Welcome to Wine Wednesdays, a new series where I’ll select a type of wine, grape, region, or country and give an overview as it pertains to wine! When you’re visiting Europe, wine is generally a major part of the culture, and knowing a little bit about it before you go can help make your trip more fulfilling, not to mention delicious! You don’t have to be a fully qualified sommelier to appreciate wine in Europe, as their approach to wine is generally super casual, but having some background knowledge is always helpful.
Today’s Wine Wednesday post will cover the country of Italy. Italy has 20 regions and 96 provinces, and you could spend a lifetime learning about all them all. But don’t worry – you don’t need to break out your flashcards to be able to enjoy wine in this country. Here are a few general guidelines to help you navigate grocery stores, restaurant menus, and markets when you’re picking out a bottle of wine in Italy.
When you look at an Italian wine label, you’ll likely notice it has one of three designations: IGT (Indicazione Geografica Tipica), DOC (Denominazione di Origine Controllata), or DOCG (Denominazione di Origine Controllata e Garantita). To have one of these designations, the wine is required to adhere to certain standards set by Italy’s DOC, a governing body that regulates things like which grape varieties can be used, how long the wine must be aged, the minimum alcohol content, and more. While Italian producers are not all required to adhere to DOC standards, and there are definitely some good wines out there that don’t, selecting a DOC-approved wine is an excellent starting point.
The IGT designation is the least stringent of the three classifications. To earn an IGT stamp, the wine must be produced using at least 80% of grapes grown in that region. The other 20% can be made up of non-native (i.e., from outside Italy) grapes, like Cabernet Sauvignon or Chardonnay. This category allows winemakers to be more experimental, while still meeting DOC approval.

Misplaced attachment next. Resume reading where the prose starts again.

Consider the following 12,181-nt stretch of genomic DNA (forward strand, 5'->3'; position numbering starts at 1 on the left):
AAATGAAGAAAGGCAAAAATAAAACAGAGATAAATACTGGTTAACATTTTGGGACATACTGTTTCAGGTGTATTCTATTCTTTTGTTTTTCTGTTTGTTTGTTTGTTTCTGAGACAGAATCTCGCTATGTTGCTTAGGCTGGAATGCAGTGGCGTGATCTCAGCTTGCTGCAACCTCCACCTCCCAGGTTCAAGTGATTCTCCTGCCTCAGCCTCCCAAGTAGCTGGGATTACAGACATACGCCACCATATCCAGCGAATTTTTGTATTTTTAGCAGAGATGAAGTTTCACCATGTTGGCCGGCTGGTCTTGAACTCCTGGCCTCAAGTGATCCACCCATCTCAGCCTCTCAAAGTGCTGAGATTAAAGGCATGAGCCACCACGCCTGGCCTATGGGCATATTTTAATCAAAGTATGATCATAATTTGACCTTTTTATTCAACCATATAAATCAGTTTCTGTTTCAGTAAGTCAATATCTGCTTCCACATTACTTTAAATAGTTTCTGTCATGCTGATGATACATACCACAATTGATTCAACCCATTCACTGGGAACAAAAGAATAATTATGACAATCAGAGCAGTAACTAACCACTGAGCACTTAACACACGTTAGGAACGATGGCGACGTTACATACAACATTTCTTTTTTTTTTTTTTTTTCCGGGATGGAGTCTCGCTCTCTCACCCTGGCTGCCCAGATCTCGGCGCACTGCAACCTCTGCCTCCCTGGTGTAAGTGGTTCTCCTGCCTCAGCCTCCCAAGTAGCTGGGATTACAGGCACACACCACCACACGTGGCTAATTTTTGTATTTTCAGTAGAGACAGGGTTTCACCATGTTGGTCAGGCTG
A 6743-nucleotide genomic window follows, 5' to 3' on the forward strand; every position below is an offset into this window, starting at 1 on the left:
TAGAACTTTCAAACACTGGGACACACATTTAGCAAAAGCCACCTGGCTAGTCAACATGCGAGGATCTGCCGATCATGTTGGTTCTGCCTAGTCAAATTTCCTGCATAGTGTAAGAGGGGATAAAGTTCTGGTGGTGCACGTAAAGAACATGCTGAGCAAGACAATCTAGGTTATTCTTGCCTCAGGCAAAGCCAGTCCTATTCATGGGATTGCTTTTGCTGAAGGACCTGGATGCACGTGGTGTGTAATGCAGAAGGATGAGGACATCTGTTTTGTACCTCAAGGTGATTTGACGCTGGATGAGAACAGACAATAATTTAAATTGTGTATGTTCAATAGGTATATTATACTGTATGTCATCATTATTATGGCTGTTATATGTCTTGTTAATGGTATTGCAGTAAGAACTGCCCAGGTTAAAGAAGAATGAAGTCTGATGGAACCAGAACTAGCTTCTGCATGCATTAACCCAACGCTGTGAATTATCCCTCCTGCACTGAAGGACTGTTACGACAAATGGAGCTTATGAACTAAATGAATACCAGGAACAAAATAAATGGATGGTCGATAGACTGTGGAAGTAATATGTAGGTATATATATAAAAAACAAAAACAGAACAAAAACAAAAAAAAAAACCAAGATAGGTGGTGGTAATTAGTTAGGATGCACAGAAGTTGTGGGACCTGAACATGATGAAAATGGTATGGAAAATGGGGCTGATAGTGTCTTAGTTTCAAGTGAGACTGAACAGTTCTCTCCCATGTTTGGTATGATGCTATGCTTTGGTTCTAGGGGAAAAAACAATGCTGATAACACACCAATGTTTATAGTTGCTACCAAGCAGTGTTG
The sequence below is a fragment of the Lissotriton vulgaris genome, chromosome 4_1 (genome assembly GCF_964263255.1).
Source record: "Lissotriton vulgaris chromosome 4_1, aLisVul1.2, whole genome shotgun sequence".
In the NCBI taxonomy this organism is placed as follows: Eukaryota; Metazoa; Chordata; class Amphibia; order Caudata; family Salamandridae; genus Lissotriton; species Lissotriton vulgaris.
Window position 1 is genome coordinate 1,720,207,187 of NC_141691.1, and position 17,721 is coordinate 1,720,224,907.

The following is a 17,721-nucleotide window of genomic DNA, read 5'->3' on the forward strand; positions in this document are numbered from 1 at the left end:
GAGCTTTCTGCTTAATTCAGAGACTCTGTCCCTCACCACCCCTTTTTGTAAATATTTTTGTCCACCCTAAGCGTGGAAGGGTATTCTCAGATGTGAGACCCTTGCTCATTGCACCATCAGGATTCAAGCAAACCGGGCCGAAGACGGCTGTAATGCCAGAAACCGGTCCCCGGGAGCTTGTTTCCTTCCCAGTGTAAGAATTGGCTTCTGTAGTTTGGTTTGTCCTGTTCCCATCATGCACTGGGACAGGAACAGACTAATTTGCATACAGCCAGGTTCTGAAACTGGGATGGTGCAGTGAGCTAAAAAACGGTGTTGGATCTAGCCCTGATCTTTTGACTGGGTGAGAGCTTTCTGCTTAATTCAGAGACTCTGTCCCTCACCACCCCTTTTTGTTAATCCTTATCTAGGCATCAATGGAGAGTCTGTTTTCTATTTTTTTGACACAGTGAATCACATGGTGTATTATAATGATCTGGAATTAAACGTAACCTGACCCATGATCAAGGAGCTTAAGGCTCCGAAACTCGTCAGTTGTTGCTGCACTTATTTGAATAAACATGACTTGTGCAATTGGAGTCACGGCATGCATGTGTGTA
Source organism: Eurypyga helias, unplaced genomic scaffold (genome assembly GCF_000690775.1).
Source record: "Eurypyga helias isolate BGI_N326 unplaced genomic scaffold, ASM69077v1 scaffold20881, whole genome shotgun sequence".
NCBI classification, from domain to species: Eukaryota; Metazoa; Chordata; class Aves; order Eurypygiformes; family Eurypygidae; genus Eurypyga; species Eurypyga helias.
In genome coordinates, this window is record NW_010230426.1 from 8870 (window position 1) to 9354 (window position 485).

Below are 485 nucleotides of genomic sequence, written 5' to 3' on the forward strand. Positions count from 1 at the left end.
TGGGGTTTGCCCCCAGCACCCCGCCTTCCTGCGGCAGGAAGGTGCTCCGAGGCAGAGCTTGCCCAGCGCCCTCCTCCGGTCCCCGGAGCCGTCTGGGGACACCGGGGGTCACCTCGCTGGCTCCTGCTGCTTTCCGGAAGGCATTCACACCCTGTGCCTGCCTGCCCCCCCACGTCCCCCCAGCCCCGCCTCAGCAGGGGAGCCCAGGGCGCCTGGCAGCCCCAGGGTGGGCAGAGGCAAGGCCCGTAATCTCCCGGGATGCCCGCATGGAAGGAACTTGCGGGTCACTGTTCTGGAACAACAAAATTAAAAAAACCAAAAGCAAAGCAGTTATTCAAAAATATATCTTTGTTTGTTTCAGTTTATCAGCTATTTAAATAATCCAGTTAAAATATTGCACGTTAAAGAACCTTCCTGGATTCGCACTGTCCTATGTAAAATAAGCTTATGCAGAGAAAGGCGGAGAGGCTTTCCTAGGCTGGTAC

The DOC designation is the next step up from IGT, and wines stamped with this label are produced in specific regions, according to the strict rules established by that region. The goal of the DOC is to protect the traditional winemaking methods of that region and to ensure that all wines meet minimum quality levels.
The DOCG category is only given to the top Italian wines that adhere to the highest standards and strictest regulations. In addition to following the exacting rules set for DOC wines, to earn a DOCG label, a wine must pass a blind taste-test. The DOC governing body also sets limits on grape production yields, which further restricts the amount of wines that earn a DOCG stamp. Two of the most famous DOCG wines are Chianti and Barolo.
Another Italian label you might see is Vino da Tavola (VdT), which literally means “table wine”. Usually, wines with this category are affordable, everyday drinking wines. There are both very good wines and less good wines in this category, making it more of a gamble – but at the right price point, it’s a gamble I don’t mind taking.
Here’s a handy map I found showing the various regions of Italy and the types of grapes grown in that region. On a wine bottle, Italian wines can either be labeled by the grape and region/subregion (Barbera d’Asti), by the type of wine (Chianti), or by just the region (Toscana). Or there’s the non uncommon “rosso di” or “vino di” ________, in which case it’s probably a Sangiovese, which is far and away the most common grape grown in Italy.
I first learned to drink wine during my semester abroad in Florence, so I may be (read: I am) biased, but I think Italian wines are the best in the world. No matter which bottle of Italian wine you choose, you can’t really go wrong, but I hope this post will help you understand the different DOC labels and feel more confident when you’re selecting a bottle of wine to drink in Italy.
Are you a wine drinker? What’s your favorite country, grape, or wine? Do you have any requests for future Wine Wednesdays posts?